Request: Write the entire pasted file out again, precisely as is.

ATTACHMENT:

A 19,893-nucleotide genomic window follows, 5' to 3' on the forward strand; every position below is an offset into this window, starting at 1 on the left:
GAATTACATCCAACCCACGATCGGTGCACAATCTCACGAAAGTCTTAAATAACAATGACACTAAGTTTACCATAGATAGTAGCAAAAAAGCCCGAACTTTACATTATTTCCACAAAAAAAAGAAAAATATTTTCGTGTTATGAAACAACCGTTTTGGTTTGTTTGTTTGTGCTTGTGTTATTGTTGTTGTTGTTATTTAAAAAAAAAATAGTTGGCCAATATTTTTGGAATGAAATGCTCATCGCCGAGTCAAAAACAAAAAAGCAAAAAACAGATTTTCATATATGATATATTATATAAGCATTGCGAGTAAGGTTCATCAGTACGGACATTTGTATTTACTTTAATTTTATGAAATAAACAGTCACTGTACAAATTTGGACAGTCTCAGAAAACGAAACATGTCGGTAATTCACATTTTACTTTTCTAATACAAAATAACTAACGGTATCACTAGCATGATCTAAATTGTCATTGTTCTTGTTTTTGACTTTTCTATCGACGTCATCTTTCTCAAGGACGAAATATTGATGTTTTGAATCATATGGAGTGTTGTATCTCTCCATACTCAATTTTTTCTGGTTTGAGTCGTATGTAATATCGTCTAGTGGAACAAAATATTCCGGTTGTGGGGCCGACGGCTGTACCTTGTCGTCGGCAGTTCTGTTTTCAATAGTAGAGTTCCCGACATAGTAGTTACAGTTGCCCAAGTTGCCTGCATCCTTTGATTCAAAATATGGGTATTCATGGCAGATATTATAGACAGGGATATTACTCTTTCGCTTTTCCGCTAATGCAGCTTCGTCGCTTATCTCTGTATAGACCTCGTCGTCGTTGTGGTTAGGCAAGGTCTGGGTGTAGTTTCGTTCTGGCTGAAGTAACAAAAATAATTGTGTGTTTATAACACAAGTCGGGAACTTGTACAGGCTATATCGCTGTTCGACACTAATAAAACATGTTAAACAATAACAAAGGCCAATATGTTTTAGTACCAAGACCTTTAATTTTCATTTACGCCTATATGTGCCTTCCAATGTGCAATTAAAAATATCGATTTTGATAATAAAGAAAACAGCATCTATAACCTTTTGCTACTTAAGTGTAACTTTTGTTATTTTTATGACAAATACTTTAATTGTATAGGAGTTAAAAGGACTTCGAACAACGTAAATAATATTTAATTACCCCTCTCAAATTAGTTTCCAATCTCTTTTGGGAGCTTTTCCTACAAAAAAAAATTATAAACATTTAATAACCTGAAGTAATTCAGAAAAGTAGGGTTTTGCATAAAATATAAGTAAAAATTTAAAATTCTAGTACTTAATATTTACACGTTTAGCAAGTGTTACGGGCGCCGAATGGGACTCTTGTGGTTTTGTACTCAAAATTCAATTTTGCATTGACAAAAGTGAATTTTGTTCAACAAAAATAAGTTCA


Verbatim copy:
A 19,893-nucleotide genomic window follows, 5' to 3' on the forward strand; every position below is an offset into this window, starting at 1 on the left:
GAATTACATCCAACCCACGATCGGTGCACAATCTCACGAAAGTCTTAAATAACAATGACACTAAGTTTACCATAGATAGTAGCAAAAAAGCCCGAACTTTACATTATTTCCACAAAAAAAAGAAAAATATTTTCGTGTTATGAAACAACCGTTTTGGTTTGTTTGTTTGTGCTTGTGTTATTGTTGTTGTTGTTATTTAAAAAAAAAATAGTTGGCCAATATTTTTGGAATGAAATGCTCATCGCCGAGTCAAAAACAAAAAAGCAAAAAACAGATTTTCATATATGATATATTATATAAGCATTGCGAGTAAGGTTCATCAGTACGGACATTTGTATTTACTTTAATTTTATGAAATAAACAGTCACTGTACAAATTTGGACAGTCTCAGAAAACGAAACATGTCGGTAATTCACATTTTACTTTTCTAATACAAAATAACTAACGGTATCACTAGCATGATCTAAATTGTCATTGTTCTTGTTTTTGACTTTTCTATCGACGTCATCTTTCTCAAGGACGAAATATTGATGTTTTGAATCATATGGAGTGTTGTATCTCTCCATACTCAATTTTTTCTGGTTTGAGTCGTATGTAATATCGTCTAGTGGAACAAAATATTCCGGTTGTGGGGCCGACGGCTGTACCTTGTCGTCGGCAGTTCTGTTTTCAATAGTAGAGTTCCCGACATAGTAGTTACAGTTGCCCAAGTTGCCTGCATCCTTTGATTCAAAATATGGGTATTCATGGCAGATATTATAGACAGGGATATTACTCTTTCGCTTTTCCGCTAATGCAGCTTCGTCGCTTATCTCTGTATAGACCTCGTCGTCGTTGTGGTTAGGCAAGGTCTGGGTGTAGTTTCGTTCTGGCTGAAGTAACAAAAATAATTGTGTGTTTATAACACAAGTCGGGAACTTGTACAGGCTATATCGCTGTTCGACACTAATAAAACATGTTAAACAATAACAAAGGCCAATATGTTTTAGTACCAAGACCTTTAATTTTCATTTACGCCTATATGTGCCTTCCAATGTGCAATTAAAAATATCGATTTTGATAATAAAGAAAACAGCATCTATAACCTTTTGCTACTTAAGTGTAACTTTTGTTATTTTTATGACAAATACTTTAATTGTATAGGAGTTAAAAGGACTTCGAACAACGTAAATAATATTTAATTACCCCTCTCAAATTAGTTTCCAATCTCTTTTGGGAGCTTTTCCTACAAAAAAAAATTATAAACATTTAATAACCTGAAGTAATTCAGAAAAGTAGGGTTTTGCATAAAATATAAGTAAAAATTTAAAATTCTAGTACTTAATATTTACACGTTTAGCAAGTGTTACGGGCGCCGAATGGGACTCTTGTGGTTTTGTACTCAAAATTCAATTTTGCATTGACAAAAGTGAATTTTGTTCAACAAAAATAAGTTCA